D.A.'s Passion Play Carries Day
Heat from Grand Jury Changes Sex-Abuse Law

Philadelphia Daily News [Pennsylvania]
November 27, 2006

The Grand Jury process started by District Attorney Lynne Abraham in 2002 to investigate the charges of abuse by Catholic priests was long, difficult and frustrating.

Two separate grand juries took three years to preside over hours of wrenching testimony from victims of abuse, resistance from the archidioecese, pressure from prosecutors and the public for results. And after all that, the grand jury concluded that no charges could be filed against offending priests or the church itself because of the limitations of state law.

But the grand jury's final report, released last year, did not become a toothless exercise destined to be filed and forgotten. Instead, it has led to results potentially much more lasting than the prosecution of the prients in the 63 cases of abuse the grand jury focused on, or the 40 they ultimately documented: It helped change in the very state law that governs such crimes to ensure that justice for abuse victims is better served in the future.

Last week, the State Senate unanimously approved Senate Bill 1054, which finally adds teeth to the state's lax sex-abuse laws.

It will, among other things, require those charged with caring for children to report suspected abuse regardless of whether a child reports the abuse in person, make the laws on endangering the welfare of children apply to supervisors and employers who place children in the care of those known to be dangerous to children and allow victims of childhood sex abuse to bring charges against abusers up to age 50 instead of the current cut-off age of 30.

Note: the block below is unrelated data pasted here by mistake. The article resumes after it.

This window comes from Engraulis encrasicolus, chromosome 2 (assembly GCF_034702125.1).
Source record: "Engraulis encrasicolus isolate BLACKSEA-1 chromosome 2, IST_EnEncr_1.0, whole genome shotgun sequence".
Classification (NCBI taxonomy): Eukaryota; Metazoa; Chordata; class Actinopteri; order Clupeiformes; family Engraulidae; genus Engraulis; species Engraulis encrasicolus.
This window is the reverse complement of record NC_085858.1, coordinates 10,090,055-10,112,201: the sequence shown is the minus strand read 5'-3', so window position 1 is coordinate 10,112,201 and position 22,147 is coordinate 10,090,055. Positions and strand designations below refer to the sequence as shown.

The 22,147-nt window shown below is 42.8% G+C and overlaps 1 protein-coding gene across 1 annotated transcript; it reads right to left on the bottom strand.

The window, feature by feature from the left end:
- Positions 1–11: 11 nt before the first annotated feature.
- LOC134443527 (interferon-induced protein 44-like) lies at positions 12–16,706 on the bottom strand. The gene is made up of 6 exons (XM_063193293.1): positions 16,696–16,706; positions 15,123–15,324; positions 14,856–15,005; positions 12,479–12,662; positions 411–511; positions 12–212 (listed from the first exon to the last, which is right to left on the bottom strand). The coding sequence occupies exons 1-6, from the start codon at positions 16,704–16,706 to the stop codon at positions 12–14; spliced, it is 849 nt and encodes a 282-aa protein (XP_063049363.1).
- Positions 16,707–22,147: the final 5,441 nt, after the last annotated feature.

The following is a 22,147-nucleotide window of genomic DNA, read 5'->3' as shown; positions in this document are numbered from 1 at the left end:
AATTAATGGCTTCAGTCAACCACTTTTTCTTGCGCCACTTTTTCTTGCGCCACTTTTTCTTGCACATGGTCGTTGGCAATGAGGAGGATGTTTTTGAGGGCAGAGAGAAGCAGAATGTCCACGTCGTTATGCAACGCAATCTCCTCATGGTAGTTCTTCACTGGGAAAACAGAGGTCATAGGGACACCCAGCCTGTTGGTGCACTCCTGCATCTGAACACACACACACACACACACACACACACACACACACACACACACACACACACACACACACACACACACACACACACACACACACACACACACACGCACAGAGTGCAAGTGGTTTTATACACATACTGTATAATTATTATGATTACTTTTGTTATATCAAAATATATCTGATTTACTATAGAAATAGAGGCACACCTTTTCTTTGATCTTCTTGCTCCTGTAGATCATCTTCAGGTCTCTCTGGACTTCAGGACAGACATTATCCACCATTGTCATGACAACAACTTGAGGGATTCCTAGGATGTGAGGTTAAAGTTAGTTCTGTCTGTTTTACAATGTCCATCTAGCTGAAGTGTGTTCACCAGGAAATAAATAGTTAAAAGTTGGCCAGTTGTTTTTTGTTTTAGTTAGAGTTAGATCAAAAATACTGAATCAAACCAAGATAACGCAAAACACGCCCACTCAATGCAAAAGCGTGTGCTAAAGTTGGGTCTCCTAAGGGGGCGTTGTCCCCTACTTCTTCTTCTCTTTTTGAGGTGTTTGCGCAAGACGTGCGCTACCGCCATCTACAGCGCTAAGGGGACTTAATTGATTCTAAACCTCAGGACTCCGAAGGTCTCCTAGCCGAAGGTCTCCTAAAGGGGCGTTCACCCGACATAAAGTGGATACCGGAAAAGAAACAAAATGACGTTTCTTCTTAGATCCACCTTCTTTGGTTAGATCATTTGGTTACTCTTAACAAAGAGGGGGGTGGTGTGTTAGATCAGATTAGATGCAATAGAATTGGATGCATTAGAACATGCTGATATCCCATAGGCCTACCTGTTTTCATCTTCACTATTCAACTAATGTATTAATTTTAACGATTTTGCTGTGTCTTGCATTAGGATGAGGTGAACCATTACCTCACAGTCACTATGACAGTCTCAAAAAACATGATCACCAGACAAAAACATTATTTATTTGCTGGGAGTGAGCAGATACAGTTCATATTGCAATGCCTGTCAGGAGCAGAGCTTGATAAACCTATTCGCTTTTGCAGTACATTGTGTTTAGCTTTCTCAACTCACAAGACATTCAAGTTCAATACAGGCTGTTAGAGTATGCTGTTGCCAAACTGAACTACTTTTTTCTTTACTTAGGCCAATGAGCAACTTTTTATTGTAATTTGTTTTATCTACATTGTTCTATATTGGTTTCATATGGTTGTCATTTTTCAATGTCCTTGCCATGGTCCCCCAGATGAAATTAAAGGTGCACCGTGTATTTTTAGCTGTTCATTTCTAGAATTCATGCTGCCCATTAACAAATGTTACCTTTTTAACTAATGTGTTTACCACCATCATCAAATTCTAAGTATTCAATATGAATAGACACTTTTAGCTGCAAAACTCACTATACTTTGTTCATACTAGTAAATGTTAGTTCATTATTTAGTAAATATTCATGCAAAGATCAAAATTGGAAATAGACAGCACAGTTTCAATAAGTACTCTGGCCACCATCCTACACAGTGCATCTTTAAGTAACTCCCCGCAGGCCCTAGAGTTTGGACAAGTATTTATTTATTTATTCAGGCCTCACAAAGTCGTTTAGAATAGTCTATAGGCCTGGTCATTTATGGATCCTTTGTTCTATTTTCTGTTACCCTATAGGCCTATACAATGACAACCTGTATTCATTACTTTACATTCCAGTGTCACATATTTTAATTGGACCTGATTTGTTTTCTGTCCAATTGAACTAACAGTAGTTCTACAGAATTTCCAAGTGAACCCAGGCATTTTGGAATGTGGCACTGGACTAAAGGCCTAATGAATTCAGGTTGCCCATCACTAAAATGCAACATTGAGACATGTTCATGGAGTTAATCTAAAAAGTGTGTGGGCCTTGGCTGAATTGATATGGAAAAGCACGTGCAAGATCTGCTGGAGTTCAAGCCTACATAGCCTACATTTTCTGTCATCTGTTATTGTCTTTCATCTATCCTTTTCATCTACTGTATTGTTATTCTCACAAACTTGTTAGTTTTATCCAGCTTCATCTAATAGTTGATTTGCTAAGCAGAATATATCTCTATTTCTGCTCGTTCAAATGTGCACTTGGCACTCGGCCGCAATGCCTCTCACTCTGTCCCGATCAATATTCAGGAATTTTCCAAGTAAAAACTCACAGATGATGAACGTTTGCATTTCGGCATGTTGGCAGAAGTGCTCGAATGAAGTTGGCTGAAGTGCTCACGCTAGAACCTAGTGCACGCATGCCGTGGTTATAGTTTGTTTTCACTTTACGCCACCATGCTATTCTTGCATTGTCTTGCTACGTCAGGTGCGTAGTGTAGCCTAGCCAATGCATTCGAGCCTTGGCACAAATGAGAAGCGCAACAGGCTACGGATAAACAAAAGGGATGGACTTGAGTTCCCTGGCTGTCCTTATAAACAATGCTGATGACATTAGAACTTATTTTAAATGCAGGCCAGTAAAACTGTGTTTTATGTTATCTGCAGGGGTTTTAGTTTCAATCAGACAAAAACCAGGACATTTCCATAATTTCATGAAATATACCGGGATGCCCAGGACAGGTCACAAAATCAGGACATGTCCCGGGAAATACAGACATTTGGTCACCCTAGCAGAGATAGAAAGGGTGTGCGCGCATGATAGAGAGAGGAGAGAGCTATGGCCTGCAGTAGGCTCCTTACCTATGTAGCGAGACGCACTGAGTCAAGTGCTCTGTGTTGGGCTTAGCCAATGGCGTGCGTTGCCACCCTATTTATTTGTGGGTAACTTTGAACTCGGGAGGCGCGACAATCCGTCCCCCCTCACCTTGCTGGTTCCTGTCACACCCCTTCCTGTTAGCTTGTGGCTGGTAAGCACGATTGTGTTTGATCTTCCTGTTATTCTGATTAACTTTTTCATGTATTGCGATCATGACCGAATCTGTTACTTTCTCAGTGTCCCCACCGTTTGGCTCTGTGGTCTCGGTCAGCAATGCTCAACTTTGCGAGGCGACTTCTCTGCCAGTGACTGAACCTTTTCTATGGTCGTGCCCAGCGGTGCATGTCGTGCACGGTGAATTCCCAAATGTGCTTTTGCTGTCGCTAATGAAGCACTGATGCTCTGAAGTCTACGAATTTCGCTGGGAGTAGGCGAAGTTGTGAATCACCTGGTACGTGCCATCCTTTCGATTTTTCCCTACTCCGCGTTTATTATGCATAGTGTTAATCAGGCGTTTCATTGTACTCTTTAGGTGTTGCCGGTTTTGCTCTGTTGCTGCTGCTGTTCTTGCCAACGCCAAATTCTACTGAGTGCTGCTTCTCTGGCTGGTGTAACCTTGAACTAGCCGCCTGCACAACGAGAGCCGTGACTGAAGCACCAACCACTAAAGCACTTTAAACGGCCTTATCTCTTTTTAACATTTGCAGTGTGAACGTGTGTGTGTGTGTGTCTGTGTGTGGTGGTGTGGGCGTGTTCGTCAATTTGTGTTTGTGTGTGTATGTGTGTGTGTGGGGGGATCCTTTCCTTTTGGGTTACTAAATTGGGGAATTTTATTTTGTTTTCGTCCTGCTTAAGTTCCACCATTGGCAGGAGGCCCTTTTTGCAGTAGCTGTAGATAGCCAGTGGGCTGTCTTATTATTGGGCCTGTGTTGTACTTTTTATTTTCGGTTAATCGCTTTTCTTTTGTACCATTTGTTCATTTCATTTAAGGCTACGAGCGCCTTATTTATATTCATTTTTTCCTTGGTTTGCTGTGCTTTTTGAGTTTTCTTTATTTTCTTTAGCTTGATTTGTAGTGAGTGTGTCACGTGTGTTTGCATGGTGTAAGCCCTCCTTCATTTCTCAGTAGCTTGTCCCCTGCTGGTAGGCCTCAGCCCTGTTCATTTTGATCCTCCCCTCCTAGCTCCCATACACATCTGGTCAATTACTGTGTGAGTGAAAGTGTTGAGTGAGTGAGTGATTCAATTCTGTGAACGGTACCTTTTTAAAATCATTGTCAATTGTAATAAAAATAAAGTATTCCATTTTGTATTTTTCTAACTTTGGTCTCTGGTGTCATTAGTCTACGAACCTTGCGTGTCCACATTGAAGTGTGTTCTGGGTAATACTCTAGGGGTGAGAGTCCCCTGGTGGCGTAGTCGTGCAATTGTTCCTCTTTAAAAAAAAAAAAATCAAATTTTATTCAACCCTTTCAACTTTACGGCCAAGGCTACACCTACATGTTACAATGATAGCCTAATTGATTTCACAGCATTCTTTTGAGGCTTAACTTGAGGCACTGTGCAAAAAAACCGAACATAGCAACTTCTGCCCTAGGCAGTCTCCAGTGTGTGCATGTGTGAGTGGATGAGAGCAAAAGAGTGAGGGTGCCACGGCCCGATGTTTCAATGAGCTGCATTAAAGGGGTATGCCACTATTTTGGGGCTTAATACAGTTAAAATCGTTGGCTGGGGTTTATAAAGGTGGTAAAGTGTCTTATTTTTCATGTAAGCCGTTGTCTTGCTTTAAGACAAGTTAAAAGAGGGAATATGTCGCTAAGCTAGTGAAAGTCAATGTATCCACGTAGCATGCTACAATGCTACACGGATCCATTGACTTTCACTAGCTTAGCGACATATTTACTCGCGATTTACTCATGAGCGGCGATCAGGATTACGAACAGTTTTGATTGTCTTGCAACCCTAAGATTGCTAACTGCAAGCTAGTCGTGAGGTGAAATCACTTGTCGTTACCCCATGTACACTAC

And while there's still more to do, D.A. Abraham and her staff deserve kudos for tackling this with such thoroughness, perseverence and passion.

But the true heroes in this are the men and women who originally came forward to offer their testimony of being abused.

Their stories were ugly, wrenching and all the more difficult to tell because they knew that their own cases were no longer within the reach of law. One was quoted at the time as saying: "If they couldn't do anything for me, at least try to make the laws change so this doesn't happen to your kid or to your nieces and nephews."

Because these victims stepped up, they have ensured justice for countless victims in the future. That's a debt that can never be repaid.


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